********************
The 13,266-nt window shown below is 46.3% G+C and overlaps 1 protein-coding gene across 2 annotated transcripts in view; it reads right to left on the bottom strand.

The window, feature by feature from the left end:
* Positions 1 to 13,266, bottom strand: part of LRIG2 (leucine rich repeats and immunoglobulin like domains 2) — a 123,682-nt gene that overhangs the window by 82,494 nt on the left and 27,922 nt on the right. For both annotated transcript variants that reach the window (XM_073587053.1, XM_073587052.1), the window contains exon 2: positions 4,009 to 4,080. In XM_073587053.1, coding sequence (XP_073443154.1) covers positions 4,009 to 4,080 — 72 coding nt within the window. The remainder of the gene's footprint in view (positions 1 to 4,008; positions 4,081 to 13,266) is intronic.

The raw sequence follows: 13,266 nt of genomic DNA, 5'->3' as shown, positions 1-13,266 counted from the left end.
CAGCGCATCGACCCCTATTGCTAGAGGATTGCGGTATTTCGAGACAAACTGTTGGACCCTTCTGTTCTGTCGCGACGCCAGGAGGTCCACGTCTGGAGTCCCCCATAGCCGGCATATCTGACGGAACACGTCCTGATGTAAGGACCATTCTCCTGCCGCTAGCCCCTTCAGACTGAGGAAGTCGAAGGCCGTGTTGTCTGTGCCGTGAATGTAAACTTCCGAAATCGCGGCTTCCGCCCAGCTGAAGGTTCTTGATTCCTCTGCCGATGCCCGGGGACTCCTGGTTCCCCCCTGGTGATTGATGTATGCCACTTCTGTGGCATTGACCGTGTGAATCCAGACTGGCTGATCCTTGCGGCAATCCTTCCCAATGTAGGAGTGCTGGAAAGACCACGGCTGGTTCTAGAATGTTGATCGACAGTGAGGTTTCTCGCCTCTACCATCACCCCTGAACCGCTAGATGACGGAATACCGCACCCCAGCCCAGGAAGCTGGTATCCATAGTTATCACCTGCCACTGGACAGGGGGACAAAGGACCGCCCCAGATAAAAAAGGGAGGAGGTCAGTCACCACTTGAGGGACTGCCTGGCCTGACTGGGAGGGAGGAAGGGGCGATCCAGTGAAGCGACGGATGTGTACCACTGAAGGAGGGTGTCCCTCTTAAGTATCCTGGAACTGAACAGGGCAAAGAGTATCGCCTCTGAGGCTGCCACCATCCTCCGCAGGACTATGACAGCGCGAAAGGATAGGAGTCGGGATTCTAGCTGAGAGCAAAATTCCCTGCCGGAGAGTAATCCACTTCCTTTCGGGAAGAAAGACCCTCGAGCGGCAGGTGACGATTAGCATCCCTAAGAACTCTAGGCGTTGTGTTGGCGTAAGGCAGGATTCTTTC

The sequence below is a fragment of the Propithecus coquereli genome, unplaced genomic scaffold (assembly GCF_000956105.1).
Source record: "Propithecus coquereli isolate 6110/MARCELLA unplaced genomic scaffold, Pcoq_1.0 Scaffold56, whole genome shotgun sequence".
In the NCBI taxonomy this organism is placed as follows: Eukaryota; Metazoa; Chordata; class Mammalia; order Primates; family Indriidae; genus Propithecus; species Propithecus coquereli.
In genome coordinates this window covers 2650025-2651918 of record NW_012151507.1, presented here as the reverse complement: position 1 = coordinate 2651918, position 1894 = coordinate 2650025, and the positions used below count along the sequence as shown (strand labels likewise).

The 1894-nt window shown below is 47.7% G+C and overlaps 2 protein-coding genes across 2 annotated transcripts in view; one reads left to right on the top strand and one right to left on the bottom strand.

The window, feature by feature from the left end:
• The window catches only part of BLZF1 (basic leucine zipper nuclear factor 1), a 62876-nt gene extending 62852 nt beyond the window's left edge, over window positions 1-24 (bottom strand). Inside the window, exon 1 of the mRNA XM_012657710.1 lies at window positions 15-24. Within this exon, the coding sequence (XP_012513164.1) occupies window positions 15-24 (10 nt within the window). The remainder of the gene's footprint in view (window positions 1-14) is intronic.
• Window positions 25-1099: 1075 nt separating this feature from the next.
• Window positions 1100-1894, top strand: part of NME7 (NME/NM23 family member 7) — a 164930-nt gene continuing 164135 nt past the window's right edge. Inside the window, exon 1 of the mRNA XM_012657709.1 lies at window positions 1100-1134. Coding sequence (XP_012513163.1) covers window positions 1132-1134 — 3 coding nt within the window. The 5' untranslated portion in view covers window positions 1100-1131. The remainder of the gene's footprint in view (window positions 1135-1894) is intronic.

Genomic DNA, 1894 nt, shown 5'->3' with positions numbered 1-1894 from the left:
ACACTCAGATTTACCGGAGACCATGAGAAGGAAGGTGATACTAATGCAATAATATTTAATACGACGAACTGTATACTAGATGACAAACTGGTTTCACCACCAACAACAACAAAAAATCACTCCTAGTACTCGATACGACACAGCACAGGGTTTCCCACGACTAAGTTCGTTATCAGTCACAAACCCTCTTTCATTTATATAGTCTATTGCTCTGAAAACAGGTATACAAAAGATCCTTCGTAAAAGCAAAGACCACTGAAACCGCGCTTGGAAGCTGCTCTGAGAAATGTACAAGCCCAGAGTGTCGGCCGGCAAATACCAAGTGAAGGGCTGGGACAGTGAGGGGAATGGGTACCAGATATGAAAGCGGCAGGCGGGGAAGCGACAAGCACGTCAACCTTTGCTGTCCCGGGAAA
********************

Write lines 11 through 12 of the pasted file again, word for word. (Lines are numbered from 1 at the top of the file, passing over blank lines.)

The window, feature by feature from the left end:
• The window catches only part of BLZF1 (basic leucine zipper nuclear factor 1), a 62876-nt gene extending 62852 nt beyond the window's left edge, over window positions 1-24 (bottom strand). Inside the window, exon 1 of the mRNA XM_012657710.1 lies at window positions 15-24. Within this exon, the coding sequence (XP_012513164.1) occupies window positions 15-24 (10 nt within the window). The remainder of the gene's footprint in view (window positions 1-14) is intronic.